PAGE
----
“Universal Studios Florida: Experience the Magic of Movies” was better than DayQuil. Laid up on a school day in the middle of a Cleveland winter, when the only constant is a colorless, pencil-smudge sky, I found no greater solace than that videotape.
“A Day at Epcot Center” came close, but my illness had to line up with a jackpot at the local library to catch that one. “A Day at the Magic Kingdom” was in the running until our VCR disemboweled it. Even these absolutes were thrown into disarray when Mom and Dad sent away for our first free planning video with included brochure pocket. No matter the VHS, when I was at my down-and-out-est, nothing revived my spirits like the contact high of a Central Florida vacation.
By Jeremy Herbert
The golden age of souvenir tapes, the 1990s, has more than a little to do with the history of VHS. For the first decade of its existence, Walt Disney World Resort only offered relivable vacation memories in two main formats: 8-millimeter film and View-Master reel. The earliest VHS tape, “A Dream Called Walt Disney World,” wouldn’t grace gift shops until 1980. The commercial VCR was introduced to American consumers only three years prior. It was still shiny, new, and upwards of $1,000 at most retailers.
Function followed format, and Disney’s first souvenir video was aimed at the same crowd who used to take their vacations home on film: families who could afford the means to show off these cleverly disguised commercials to friends, neighbors and sworn enemies.
“A Dream Called Walt Disney World” runs a tight 25 minutes, when that was enough time to cover every park, hotel, means of transportation, golf course and most of the bird species found on Discovery Island. It’s the prototype for every free mail-away to come with two exceptions – a price tag and touch of class from its closest blood relative.
In the 1930s, if you wanted to see the world, all you had to do was see a movie. There was a better than average chance that one of James A. FitzPatrick’s nearly 300 travelogues would be the opener. His TravelTalks series introduced ports of call too far-flung for even the imagination, like Egypt, Japan, and Florida, to audiences that could barely afford the 25-cent matinee. The formula never changed.
Unobtrusive camerawork, letting the locations sell themselves, with pans and tilts reserved for only the most breathtaking views. Tourists in three-piece suits and ankle-length dresses sweating to death in photo-fade Technicolor; FitzPatrick’s “Voice of the Globe” underlining it all with newsman-like ease and authority.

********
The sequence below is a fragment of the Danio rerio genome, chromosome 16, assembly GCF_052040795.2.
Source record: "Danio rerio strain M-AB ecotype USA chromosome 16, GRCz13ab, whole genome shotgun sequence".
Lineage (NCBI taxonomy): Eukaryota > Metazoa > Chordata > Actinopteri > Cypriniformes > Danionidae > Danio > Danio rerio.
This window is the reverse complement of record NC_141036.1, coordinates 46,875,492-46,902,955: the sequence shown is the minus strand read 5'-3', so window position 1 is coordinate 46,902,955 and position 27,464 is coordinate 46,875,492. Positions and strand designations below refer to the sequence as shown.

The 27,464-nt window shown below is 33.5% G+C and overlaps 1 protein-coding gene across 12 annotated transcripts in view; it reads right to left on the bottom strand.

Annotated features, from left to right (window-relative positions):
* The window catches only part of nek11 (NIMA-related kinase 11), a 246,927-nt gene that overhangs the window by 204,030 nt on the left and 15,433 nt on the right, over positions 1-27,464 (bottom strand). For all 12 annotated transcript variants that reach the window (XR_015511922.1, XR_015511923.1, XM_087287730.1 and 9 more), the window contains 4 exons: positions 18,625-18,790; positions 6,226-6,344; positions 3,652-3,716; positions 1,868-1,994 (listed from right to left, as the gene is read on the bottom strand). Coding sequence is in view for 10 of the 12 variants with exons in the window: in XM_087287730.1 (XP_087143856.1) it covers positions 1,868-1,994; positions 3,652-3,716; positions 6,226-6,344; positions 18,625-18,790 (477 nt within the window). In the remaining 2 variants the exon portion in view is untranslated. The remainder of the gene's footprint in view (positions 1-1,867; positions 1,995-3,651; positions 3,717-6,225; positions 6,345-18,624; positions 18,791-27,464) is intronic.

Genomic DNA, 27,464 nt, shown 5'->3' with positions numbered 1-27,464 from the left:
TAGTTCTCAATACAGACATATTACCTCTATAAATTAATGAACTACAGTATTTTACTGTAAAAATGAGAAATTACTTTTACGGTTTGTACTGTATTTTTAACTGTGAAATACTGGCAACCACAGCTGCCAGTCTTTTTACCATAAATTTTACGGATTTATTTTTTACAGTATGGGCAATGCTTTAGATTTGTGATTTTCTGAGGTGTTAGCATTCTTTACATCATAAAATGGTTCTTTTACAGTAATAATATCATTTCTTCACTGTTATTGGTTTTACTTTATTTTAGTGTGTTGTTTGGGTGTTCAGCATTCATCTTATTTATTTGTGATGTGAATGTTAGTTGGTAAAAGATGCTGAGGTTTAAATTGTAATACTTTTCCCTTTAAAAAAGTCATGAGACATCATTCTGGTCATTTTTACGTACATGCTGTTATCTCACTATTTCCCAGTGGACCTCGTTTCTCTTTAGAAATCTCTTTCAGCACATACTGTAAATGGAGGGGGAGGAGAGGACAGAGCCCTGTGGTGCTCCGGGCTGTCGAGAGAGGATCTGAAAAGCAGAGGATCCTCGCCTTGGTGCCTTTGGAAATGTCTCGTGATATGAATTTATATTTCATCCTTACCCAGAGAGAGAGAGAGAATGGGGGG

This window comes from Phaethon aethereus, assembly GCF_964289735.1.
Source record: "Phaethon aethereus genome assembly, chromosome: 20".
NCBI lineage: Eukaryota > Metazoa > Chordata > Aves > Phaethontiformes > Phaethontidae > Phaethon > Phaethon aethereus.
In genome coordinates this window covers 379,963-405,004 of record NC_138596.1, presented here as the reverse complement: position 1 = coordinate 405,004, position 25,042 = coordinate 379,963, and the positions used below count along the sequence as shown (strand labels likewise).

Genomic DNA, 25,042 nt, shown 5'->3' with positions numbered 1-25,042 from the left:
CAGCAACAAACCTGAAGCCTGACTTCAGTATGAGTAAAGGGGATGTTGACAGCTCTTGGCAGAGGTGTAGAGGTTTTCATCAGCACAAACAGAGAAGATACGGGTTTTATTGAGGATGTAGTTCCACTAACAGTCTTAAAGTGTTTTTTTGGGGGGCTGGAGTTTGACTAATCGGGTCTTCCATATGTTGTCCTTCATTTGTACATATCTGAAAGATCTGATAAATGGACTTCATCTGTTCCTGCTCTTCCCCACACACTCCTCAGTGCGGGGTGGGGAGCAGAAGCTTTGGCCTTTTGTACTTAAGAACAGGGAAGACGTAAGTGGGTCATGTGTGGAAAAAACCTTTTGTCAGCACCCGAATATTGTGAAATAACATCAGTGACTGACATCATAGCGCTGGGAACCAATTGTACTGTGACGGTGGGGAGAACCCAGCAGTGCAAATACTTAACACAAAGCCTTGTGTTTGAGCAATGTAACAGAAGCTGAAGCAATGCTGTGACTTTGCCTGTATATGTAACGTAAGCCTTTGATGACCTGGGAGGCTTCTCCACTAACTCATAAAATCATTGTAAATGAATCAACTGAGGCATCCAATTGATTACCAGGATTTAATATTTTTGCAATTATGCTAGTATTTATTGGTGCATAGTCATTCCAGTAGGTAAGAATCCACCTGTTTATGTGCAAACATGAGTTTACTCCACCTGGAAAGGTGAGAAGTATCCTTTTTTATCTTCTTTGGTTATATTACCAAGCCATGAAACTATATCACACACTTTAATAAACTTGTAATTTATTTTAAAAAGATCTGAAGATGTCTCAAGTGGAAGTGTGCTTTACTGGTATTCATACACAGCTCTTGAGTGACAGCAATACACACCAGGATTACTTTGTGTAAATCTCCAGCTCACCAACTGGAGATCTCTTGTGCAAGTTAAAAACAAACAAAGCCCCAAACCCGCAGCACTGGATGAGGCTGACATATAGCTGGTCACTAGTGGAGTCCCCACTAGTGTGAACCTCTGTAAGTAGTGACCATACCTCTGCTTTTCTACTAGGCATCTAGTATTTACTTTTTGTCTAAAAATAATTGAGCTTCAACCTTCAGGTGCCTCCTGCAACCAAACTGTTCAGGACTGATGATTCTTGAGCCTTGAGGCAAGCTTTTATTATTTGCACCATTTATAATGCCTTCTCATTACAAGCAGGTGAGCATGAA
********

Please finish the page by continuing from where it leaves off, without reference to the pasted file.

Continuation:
“A Dream Called Walt Disney World” paints its subject with the same exotic brush. “The Magic Kingdom is history, prophecy, adventure, fantasy, and nostalgia,” says the narrator, and it is. “The Vacation Kingdom” as presented here is a fallacy in terms; it’s not a vacation, but a destination, an oasis in a Lake Buena Vista swamp. “A reminder of a time when anything was possible, and still is.” None of the tourists are wearing suits, but the Osmond-lite opening song, “The Magic of Walt Disney World,” cements it as the product of a bygone era just the same.
By the end of the 1980s, the need for envy-inducing home screenings of tapes like “A Dream Called Walt Disney World” was almost non-existent. According to a survey by the Opinion Research Corporation for the Motion Picture Association of America, 2.4 percent of American households owned a VCR in 1980. By the end of the decade, over 70 percent would have one sitting on their television sets. More vacationers than ever could watch VHS tapes, but with the mid-80s advent of the camcorder, they could now shoot their own.
Apart from an Epcot-equivalent tape in 1983, “Walt Disney World: EPCOT Center – A Souvenir Program,” Disney wouldn’t bother with VHS again until 1991. But the next souvenir tapes would lean into the very technology that almost made them obsolete.
Both “A Day at the Magic Kingdom” and “A Day at EPCOT Center” follow tour groups armed with camcorders the size of lunchboxes and the finest pastels Disney Dollars could buy. Close-ups of Magic Kingdom Dad or Epcot Grade School Teacher aiming down the sights are usually answered with camera POV in a simulated viewfinder frame, complete with red recording dot.
Most of these shots are exactly what you’d expect. But there’s gold in that b-roll, like when Dad breaks multiple park rules by taping his ride on Big Thunder Mountain, or when Teacher hands his camcorder to a cast member to capture the once-in-a-lifetime memory of eating in The Land and she shoots some top-quality back and scalp footage. The point, accidentally or otherwise, is still made – home video is no substitute for the real deal.